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Resection of the Primary Tumor in Stage IV Colorectal Cancer: When Is It Necessary?

Feo, Leandro; Polcino, Michael; Nash, Garrett M
Management of metastatic colorectal cancer requires accurate staging and multidisciplinary evaluation, leading to a consensus treatment plan with the ultimate goal of increasing survival and improving the quality of life, while taking into consideration the patient's performance status, disease burden, and goals of care. Since the introduction of multidrug chemotherapeutic regimens, survival of patients with metastatic colorectal cancer has improved. Many patients with unresectable disease are undergoing surgery for asymptomatic primary tumors despite evidence that it is usually a futile intervention. Palliative measures for local control of the primary tumor include colonic stents, laser therapy, and fulguration.
PMID: 28501253
ISSN: 1558-3171
CID: 5047552

Leadership trends in plastic surgery

Addona, Tommaso; Polcino, Michael; Silver, Lester; Taub, Peter J
BACKGROUND: The authors examined the recent trends in the composition, appointment, and turnover of chairpersons in academic plastic surgery. METHODS: A survey regarding the characteristics of the current and former department chairpersons in plastic surgery was mailed to the 89 existing academic plastic surgery programs. The survey focused on the age, gender, subspecialty, interim tenure, and overall tenure of the two groups. RESULTS: An initial response was received from 60 chairpersons. The majority of current chairpersons are male (81 of 89, 91 percent), which is slightly lower than the group of immediate past chairs, of whom 98 percent (87 of 89) were male. From the questionnaires, it was noted that for both the current and former groups of chairpersons, the 40- to 50-year age range was the most frequent age group at which an individual was appointed to that position. Approximately one-third (35.7 percent) of the current group consider themselves 'general plastic surgeons.' This differs from their predecessors, of whom 56.0 percent reported the same designation. An increase in the promotion of existing faculty to chairpersons was also noted. As compared with 44.2 percent of the previous group, 69.5 percent of the current chairpersons were promoted from within the department. CONCLUSIONS: The population of academic chairpersons in plastic surgery is changing. Today, more chairpersons appear to be younger and specialty trained. Examining the history of academic leadership and identifying trends in any field of medicine can only help to better prepare the specialty for the future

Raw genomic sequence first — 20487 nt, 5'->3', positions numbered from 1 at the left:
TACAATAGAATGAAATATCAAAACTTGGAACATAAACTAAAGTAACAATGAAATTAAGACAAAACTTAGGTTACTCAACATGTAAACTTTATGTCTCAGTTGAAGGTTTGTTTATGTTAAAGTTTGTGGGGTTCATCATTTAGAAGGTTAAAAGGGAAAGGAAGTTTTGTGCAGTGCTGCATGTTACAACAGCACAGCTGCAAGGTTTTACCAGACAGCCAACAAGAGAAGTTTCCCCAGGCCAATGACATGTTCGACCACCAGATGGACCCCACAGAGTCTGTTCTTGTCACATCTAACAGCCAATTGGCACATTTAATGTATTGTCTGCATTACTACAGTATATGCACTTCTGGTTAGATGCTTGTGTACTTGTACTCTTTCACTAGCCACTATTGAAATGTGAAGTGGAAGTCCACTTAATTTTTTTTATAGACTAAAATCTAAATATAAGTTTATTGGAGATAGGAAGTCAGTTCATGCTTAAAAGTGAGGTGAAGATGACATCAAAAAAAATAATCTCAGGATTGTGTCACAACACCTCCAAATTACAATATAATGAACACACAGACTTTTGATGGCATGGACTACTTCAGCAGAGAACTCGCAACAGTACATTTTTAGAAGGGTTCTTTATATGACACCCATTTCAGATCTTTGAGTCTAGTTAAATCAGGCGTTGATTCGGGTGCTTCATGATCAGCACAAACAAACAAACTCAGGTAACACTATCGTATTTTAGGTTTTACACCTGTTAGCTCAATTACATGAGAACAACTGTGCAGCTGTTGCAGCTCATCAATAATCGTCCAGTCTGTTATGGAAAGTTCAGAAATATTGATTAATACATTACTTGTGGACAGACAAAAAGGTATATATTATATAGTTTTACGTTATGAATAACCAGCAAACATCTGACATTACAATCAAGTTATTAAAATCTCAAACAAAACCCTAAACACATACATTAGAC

PMID: 19182639
ISSN: 1529-4242
CID: 93479